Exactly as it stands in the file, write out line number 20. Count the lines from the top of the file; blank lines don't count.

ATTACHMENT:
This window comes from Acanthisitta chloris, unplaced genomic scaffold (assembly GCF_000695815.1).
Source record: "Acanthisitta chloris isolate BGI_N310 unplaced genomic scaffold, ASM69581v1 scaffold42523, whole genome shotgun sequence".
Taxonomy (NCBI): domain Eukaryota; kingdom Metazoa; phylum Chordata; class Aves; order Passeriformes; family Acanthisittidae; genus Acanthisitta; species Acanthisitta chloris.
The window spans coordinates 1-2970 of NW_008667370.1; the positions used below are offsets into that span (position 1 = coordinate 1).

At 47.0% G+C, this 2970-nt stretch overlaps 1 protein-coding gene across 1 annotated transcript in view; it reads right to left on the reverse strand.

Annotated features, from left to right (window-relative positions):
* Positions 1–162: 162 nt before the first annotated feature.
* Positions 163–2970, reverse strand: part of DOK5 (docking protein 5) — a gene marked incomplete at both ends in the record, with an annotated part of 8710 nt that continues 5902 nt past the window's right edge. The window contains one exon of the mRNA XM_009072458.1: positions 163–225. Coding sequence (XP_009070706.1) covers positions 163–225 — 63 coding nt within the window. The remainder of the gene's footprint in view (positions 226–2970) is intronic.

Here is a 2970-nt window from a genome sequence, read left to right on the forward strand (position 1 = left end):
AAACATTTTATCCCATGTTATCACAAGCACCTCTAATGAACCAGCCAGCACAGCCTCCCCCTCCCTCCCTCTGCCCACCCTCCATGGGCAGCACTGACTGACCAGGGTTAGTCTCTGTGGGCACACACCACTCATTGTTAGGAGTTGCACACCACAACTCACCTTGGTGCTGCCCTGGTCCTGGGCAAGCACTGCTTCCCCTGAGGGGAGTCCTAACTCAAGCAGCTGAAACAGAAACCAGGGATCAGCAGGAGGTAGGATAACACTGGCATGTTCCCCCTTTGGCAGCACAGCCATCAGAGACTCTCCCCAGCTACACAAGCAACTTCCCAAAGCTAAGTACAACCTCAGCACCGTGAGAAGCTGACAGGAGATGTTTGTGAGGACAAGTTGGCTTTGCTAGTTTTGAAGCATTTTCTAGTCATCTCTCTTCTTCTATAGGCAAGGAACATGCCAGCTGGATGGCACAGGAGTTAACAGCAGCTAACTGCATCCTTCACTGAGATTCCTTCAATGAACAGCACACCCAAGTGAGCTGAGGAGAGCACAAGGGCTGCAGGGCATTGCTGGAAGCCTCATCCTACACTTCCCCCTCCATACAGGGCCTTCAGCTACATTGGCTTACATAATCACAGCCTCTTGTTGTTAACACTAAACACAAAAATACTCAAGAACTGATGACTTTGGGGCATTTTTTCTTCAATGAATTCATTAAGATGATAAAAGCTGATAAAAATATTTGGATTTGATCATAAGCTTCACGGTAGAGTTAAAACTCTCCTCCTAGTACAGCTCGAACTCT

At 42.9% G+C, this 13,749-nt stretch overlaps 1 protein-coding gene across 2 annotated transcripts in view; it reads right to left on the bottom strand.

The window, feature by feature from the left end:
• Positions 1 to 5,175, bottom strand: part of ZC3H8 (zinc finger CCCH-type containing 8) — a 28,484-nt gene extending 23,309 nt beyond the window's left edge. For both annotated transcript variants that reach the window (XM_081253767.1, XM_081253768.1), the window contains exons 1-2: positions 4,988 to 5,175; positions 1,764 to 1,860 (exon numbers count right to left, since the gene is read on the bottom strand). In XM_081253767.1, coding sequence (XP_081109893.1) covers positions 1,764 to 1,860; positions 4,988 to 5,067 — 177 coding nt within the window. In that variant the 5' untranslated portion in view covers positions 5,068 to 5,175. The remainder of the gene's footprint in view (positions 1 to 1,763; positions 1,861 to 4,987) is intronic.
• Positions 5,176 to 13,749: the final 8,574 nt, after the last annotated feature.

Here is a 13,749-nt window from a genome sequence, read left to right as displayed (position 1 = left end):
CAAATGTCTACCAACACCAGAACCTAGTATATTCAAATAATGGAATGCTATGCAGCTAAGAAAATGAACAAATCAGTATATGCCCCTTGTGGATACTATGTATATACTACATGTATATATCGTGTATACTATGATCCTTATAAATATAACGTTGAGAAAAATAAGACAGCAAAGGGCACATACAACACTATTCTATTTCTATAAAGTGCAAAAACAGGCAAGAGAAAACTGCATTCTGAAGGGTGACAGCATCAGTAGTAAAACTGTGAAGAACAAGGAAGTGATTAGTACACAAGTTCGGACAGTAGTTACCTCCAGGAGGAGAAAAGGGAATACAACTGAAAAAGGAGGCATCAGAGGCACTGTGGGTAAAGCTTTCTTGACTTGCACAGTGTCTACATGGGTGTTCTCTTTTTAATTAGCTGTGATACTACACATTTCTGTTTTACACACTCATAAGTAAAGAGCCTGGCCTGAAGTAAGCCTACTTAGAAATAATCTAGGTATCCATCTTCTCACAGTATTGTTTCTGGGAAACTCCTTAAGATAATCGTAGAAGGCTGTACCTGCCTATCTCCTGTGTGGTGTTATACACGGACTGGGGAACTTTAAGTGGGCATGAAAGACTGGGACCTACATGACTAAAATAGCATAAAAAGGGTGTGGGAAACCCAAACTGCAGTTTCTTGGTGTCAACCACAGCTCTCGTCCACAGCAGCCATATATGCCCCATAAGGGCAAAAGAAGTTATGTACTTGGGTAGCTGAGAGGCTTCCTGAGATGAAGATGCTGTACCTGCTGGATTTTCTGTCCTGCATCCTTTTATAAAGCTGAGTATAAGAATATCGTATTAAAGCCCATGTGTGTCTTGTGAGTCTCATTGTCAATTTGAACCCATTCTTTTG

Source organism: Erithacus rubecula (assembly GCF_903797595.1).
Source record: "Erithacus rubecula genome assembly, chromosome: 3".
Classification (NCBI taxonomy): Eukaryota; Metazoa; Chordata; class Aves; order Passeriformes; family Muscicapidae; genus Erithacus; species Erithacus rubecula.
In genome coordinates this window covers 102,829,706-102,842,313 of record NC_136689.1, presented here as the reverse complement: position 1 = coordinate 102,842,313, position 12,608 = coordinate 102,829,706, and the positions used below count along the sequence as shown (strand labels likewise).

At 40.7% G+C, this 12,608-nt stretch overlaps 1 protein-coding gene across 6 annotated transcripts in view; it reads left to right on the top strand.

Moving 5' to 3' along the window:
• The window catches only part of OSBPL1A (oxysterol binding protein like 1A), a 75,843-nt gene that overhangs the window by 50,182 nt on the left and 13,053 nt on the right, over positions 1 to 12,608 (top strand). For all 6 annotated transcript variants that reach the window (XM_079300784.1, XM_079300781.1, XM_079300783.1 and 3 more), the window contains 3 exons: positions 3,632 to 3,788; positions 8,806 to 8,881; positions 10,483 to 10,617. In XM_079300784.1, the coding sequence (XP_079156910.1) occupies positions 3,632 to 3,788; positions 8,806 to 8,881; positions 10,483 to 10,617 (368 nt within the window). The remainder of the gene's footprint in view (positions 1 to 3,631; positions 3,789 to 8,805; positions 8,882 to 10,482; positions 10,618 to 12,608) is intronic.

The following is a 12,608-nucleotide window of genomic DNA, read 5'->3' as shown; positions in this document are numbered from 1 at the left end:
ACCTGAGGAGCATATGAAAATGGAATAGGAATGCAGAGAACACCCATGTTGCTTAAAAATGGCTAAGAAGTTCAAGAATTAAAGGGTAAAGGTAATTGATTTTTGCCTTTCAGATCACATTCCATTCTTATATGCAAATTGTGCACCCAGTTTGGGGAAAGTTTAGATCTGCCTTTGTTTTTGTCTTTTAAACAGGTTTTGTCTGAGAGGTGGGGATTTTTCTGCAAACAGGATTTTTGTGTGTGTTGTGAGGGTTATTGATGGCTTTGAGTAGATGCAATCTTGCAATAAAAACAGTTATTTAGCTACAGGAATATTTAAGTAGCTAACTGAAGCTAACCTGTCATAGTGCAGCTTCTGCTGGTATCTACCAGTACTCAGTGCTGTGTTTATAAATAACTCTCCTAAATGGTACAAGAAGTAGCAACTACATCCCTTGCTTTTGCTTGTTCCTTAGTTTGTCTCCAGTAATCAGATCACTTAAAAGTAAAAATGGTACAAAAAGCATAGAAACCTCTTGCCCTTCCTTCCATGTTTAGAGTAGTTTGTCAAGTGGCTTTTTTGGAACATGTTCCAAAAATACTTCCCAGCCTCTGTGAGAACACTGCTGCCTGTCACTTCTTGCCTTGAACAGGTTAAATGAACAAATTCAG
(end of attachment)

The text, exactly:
In genome coordinates this window covers 102,829,706-102,842,313 of record NC_136689.1, presented here as the reverse complement: position 1 = coordinate 102,842,313, position 12,608 = coordinate 102,829,706, and the positions used below count along the sequence as shown (strand labels likewise).